Kristan Hoffman puts forth an argument for letting your creativity rest. Writer Unboxed.

Kameron Hurley writes about fame, publishing, and breakout books: dancing for dinner.

Jami Gold helps us understand how plot obstacles affect character agency.

Dave King continues to explore historical fiction pitfalls with this post for Writer Unboxed: sympathetic characters in unsympathetic worlds.

Carly Watters shares five secrets to publishing your debut novel.

Porter Anderson looks at book prices and writing value. Should we have been careful what we wished for? Writer Unboxed.

Five signs your novel may be sexist – against men. Chris Winkle brings a little balance to the table for Mythcreants.

The establishment has always hated the new kids. Kameron Hurley.

Monica Alverado Frazier wonders, do you know how to use a curandera?

Modern witches are so much more than Maiden/Mother/Crone. Natalie Zutter for Tor.com

Daniel José Older reads from Half Resurrection Blues. This man reads like a poet. I could listen to him all day 🙂

 

John Mullan explores how plots grip us, from Dickens to Line of Duty. The Guardian.

Women swept the 2015 Nebula Awards. Andrew Liptak for i09.

Five science fiction and fantasy novels that treat mental illness with compassion. Barnes & Noble.

This is COOL. Boston’s sidewalks are covered in secret poems. Atlas Obscura.

Lincoln Michel explains why fairy tales are magic for modern fiction. The Guardian.

Dig at the Curtain theatre unearths a Shakespearean surprise. Jill Lawless for Phys.org

Do overused words lose their meaning? Jonathon Sturgeon for Flavorwire.

CBS passes on Nancy Drew adaptation for testing “too female” for line-up (whatever that means). Carly Lane for The Mary Sue.

The BBC shares nine life lessons from Doctor Who.

Two of the shows I liked got cancelled. Fortunately, the end is only the beginning for Supergirl and Marvel’s Agent Carter. Alisdair Stuart for Tor.com

Honest trailers – Game of Thrones, vol. 1 Bewbs!

 

Come back Thursday for your weekly dose of thoughty!

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Tipsday: Writerly Goodness found on the interwebz, May 24-30, 2015

It’s writer-palooza, er, um. Tipsday. Yeah.

Make sure you include these five factors in your story if you want it to make an impact on your readers. K. M. Weiland.

What’s the trick to creating vivid descriptions? Focus on the obscure details. Katie’s Wednesday vlog.

Harrison Demchick guest posts on Katie’s blog about what to do with your very long manuscript.

Scars and shame: the secrets of female characters. Barbara O’Neal nails this post for Writer Unboxed.

John Vorhaus gets into something deeper on Writer Unboxed.

Heather Webb asks, As writers, what are we worth? Writer Unboxed.

Jane Friedman writes about the age-old cynicism surrounding the book writing dream.

Kazuo Ishiguro and Neil Gaiman debate “genre fiction” on BBC Radio 4.

Phoenix Sullivan digs deeper into the latest Author Earnings report for David Gaughran.

The Authors Guild dumps Author Solutions (yay!). David Gaughran.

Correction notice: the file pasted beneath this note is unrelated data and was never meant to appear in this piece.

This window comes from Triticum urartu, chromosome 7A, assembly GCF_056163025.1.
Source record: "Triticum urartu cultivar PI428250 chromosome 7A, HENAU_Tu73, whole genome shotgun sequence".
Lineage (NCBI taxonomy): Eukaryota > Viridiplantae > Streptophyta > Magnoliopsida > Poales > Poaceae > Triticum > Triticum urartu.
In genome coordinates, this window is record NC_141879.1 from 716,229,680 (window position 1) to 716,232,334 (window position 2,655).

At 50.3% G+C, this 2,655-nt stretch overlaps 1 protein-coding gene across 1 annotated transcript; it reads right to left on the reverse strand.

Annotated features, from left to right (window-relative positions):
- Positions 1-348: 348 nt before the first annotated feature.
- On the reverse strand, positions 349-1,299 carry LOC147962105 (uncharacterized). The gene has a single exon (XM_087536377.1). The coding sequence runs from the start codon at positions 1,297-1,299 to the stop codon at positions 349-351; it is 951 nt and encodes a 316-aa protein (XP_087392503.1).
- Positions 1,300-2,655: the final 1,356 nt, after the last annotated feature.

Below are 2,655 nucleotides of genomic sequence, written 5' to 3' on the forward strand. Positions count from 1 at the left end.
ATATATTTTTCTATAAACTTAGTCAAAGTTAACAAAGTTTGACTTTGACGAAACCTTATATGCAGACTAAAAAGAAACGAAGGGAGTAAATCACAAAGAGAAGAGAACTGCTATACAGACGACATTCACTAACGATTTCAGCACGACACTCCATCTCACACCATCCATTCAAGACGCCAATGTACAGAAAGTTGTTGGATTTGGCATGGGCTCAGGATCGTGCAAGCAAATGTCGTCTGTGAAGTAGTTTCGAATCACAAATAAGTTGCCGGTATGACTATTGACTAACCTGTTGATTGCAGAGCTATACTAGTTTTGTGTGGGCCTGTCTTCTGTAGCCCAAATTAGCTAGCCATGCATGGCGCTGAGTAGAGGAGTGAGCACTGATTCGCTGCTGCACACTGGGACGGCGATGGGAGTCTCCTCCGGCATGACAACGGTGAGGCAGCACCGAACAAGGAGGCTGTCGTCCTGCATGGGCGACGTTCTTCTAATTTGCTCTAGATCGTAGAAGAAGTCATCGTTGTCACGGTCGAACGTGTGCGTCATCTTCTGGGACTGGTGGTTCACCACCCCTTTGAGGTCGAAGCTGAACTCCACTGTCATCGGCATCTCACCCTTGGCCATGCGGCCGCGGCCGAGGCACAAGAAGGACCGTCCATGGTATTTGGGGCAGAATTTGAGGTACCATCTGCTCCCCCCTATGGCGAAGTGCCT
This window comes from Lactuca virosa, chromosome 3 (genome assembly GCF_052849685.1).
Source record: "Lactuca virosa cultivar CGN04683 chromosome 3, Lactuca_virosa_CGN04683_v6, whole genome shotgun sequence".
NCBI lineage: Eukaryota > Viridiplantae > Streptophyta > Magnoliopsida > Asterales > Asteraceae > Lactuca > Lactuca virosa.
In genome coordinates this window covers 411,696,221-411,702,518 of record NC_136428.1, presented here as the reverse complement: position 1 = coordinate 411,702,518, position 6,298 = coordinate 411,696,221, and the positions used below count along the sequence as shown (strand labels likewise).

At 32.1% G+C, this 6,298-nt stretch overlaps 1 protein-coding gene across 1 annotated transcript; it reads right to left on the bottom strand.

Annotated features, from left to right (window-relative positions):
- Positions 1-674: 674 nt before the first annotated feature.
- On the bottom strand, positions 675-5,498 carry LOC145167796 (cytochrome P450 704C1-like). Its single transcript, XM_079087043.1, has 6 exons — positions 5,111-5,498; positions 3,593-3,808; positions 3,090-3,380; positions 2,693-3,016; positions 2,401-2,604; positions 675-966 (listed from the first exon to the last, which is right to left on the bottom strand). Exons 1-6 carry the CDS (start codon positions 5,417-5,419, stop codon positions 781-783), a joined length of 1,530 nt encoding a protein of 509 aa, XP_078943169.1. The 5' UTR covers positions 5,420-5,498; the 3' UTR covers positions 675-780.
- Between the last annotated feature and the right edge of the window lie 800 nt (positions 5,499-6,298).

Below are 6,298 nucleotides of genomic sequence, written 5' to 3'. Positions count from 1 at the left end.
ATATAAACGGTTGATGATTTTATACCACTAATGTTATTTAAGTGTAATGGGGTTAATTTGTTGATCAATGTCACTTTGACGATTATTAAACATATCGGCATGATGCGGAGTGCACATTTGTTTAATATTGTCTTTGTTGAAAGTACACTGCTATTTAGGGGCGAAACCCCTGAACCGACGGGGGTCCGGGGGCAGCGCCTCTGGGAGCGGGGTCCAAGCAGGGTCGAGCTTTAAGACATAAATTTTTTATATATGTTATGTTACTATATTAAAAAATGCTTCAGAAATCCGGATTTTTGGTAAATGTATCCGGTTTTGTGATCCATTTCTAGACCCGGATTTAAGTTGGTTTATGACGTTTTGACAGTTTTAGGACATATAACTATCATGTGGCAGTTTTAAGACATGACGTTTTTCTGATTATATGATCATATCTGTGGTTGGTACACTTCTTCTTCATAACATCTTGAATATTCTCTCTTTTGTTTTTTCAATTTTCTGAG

Use these five steps to write a killer elevator pitch for your book. Jennie Nash for BookBub.

Bryan Collins posts the ultimate how-to guide to blogging with Scrivener.

Terrorism in Elizabethan England, a post by Barbara Kyle for English Historical Fiction Authors.

Lauren Carter, whom I’ve featured here on the blog for a workshop she delivered in Sudbury, won the 2014 Room Poetry Contest. Here’s their interview with her.

Ten books that will change the way you think about fairytales. i09.

The horrifying origins of your favourite Disney films. Diply.

Mental Floss presents ten Old English words you should be using.

What do you think of this list of 24 brilliant portmanteaus? Ima start using some of them 🙂 Earthporm.

This little bit of awesome is courtesy of Addicting Info: J.K. Rowling slams Westboro Baptist Church’s hate-tweet.

John Doyle writes about Outlander and the triumph of the true female superhero. The Globe and Mail.

Caitriona Balfe’s serves up an insider’s view of Outlander. LA Times.

How Outlander broke the mold with their two-part finale. MTV.

Cute writing comic from The New Yorker.

Have a good week until Thoughty Thursday!

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Tipsday: Writerly Goodness found on the interwebz June 22-28, 2014

Happy Canada Day, writerly peeps!

Red-Maple-Leaf-for-Canada-Day

Publishing news of the week: Writer’s Digest dumps Author Solutions. What David Gaughran thinks of the move.

Roz Morris explains how to write from an outline and still be creative. My subtitle: How to bend it like Morris 😉

The third and final instalment of K.M. Weiland’s flat character arc series: The flat character arc in the third act.

MJ Bush wrote a guest post for Writers Helping Writers on how regret can deepen your character’s arc.

Training your internal editor with Mary Robinette Kowal.

Writers, what do you fear? Dan Blank offers some compelling thoughts on how to deal on Writer Unboxed.

66 facts you may not have known about the English language from The Huffington Post.

John Vorhaus lets his wordy whimsy out to play on Writer Unboxed.

14 pieces of brilliant short fiction from Art.Mic.

Five hundred fairy tales discovered in Germany, brought to you by The Guardian. I can’t wait to get into these!

See you on Thoughty Thursday!